Highlights from the company's Q1 2014 results were:
- Revenue of $1.40 billion, decreased 12 percent sequentially and increased 28 percent year-over-year
- Gross margin of 35 percent
- Operating income of $49 million and non-GAAP(1) operating income of $66 million
- Net loss of $20 million, loss per share of $0.03 and non-GAAP(1) net income of $12 million, earnings per share of $0.02
AMD's (NYSE:AMD) results were better than expected, for the market was looking for a non-GAAP EPS of $0.00 and revenue of about $1.34 billion. As a result the shares traded higher by about 6% in after-hours trading on Thursday.
The Graphics and Visual Solutions segment was the clear winner for the company and produced a 118% year-over-year revenue increase for AMD, even though on a sequential basis revenue was down by about 15%. Operating income for the segment came in at $91 million as compared to only $16 million the same time last year.
Revenue at the Computing Solutions segment decreased 8% sequentially and 12% year-over-year. Furthermore, the operating loss was $3 million as compared to $7 million last year. So overall even here we see an improvement. The company said the average selling price for microprocessors was flat sequentially and only decreased slightly year-over-year.
I am not going to get into the technology side of the equation. Overall I think AMD is on the right path and the turnaround story remains intact. My main concern is the company's balance sheet, that I think is the main deterrent that's keeping the stock down.
Current assets for the quarter stood at $2.69 billion with current liabilities at $1.38 billion. So the current ratio is about 2. That is an improvement from the current ratio of 1.78 of the previous quarter.
Long-term debt however continues to be persistently high. The company's long-term liabilities have not come down at all for the entire year, standing at around $2 billion. Overall, AMD has a total of about $4.2 billion in liabilities. For a company that will do about $5.6-$6 billion in sales this year, that is a very big debt load.
However, this is also partly the reason for the stock's attraction. See AMD's market cap is currently about $2.7 billion. If you didn't notice, it is trading at around 1/2 times sales. Intel (NASDAQ:INTC) on the other hand is currently trading at 2.5 sales. That's about a fivefold difference. Obviously, AMD trades this low for a reason, but if somehow AMD can make its balance sheet look more like Intel's, AMD shareholders will hit the jackpot.
The company paid a total of $47 million in interest payments for the quarter (which was actually up sequentially by $3 million). If it didn't have this debt load and all those interest payments, the stock would be at much higher levels.
There are several ways for the company to reduce debt, and make the balance sheet look better:
1) The best way is if the company performs well and increases revenue and profits over time
2) The company finds some way to reduce its debt load very fast (perhaps selling assets, if it has any)
3) Or the company can sell shares in a secondary offering, but at much higher prices (so as to avoid excessive dilution).
None of the above are easy and my guess is that deleveraging the balance sheet will be a very slow process. Overall however the company's pipeline is very interesting and that should help in its turnaround and deleveraging effort.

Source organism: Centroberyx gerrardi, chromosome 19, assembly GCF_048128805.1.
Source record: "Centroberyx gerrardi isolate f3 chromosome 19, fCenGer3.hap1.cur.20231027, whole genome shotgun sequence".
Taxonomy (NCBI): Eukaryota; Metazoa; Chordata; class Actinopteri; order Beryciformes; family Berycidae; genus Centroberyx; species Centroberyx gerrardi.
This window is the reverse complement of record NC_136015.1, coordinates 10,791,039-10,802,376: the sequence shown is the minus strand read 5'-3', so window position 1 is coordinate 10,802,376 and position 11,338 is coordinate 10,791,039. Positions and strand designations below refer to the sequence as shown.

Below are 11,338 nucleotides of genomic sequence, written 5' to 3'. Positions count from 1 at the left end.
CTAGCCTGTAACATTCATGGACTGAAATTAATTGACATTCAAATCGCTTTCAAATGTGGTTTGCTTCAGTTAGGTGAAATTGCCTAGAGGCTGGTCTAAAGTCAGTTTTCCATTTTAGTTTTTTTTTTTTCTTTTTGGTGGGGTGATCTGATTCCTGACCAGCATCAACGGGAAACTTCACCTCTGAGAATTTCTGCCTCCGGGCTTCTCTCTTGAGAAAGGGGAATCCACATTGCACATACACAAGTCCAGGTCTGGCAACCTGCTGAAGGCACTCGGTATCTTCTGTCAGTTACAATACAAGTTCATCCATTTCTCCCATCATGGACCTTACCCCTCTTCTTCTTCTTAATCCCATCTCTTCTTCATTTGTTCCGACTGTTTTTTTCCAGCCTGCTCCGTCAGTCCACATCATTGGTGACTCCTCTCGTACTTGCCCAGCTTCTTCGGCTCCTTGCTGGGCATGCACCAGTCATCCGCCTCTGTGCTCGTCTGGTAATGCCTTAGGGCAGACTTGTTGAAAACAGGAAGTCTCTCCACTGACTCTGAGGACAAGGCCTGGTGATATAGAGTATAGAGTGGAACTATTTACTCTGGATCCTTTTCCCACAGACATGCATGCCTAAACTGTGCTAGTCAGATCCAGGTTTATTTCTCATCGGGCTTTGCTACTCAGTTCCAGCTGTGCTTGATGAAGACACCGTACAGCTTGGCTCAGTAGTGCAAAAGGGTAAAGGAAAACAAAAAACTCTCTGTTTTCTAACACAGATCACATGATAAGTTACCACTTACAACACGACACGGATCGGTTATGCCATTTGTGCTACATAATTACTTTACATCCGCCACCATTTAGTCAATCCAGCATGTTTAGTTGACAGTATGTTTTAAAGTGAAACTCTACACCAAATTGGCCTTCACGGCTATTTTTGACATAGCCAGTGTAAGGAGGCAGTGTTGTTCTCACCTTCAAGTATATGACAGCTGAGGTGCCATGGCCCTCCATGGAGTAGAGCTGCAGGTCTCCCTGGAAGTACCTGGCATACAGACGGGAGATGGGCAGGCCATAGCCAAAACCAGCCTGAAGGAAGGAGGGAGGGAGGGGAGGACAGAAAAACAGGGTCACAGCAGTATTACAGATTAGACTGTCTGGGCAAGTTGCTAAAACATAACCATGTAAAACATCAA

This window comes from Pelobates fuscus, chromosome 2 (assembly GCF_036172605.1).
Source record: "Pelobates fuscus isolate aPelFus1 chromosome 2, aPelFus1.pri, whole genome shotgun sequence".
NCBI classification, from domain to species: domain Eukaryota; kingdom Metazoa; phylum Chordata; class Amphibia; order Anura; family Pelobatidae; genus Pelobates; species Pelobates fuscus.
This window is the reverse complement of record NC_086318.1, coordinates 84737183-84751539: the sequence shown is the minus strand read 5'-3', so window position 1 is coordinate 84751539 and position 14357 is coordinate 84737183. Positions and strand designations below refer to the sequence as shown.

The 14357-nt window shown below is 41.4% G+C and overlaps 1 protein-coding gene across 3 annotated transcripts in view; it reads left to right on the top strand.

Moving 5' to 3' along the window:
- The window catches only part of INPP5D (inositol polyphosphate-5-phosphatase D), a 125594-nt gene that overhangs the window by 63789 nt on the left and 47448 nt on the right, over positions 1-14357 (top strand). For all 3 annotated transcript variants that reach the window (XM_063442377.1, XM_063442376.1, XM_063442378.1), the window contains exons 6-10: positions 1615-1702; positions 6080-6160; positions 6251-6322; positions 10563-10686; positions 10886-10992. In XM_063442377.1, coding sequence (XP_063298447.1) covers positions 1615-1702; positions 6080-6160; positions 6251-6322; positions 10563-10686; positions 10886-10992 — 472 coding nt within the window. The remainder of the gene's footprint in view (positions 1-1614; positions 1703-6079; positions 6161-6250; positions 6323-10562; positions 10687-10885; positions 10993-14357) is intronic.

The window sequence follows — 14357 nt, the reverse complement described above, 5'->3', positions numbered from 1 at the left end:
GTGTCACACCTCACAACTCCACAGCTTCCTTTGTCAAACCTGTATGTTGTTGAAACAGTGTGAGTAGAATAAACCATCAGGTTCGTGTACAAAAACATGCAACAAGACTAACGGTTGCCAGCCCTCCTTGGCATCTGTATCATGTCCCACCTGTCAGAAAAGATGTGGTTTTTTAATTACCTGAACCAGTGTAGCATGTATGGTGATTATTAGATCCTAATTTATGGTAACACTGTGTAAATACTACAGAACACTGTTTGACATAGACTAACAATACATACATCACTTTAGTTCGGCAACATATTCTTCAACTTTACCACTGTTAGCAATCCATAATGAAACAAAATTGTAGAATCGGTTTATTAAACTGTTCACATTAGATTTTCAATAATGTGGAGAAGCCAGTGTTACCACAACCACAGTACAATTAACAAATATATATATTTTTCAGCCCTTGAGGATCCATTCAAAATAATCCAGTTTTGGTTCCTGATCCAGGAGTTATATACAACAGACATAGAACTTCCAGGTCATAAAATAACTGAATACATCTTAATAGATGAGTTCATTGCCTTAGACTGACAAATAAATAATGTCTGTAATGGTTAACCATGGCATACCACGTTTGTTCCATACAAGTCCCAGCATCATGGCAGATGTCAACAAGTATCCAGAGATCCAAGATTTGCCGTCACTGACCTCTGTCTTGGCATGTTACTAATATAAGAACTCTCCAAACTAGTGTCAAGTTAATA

Among other things, by late 2015 the recent agreement between Samsung and Global Foundries should ferment and we should start seeing the first line of products rolled out with 14 FINFET. That should (will) close the gap between the lead Intel currently enjoys against AMD.
Intel has a near monopoly in the server space. AMD has been trying to crack this market for a while now and management is very confident it will by the end of the year. The dense-server market is projected to be about 25% of the overall server market by 2019. The company will be the first to bring to market a 28-nanometer, 64-bit server chip later this year. It is still soon to tell what kind of revenue AMD will achieve, however, keep this in mind: Intel has almost a monopoly in the server space. When you have everything, you have a lot to lose. AMD on the other hand has nothing to lose, but everything to gain, if it gains traction in this market.
The bottom line
While AMD does not have the marketing muscle and resources Intel has, it is managing OK. The stock however trades at a very deep discount to Intel, mostly because of its debt load, which makes is a good candidate for extraordinary returns if management performs.
Revenue will continue to be supported by Console sales and the company's graphic segment for many more years to come. And while PC sales might continue to decline, the company has a good chance of taking a sizable chunk of the server market over the next two years, that will more than make up for evaporating PC sales.
AMD expects to report revenue growth, to be profitable, and to generate free cash flow for the entire year, while keeping interest expense neutral. If indeed these goals are met, then management is on the right track.
And while the company will continue to have balance sheet issues, if management can continue to execute as it has, then these balance sheet issues will become less important, and the stock will more than compensate current shareholders for the increased risk of ownership.
Disclosure: I have no positions in any stocks mentioned, and no plans to initiate any positions within the next 72 hours. I wrote this article myself, and it expresses my own opinions. I am not receiving compensation for it (other than from Seeking Alpha). I have no business relationship with any company whose stock is mentioned in this article.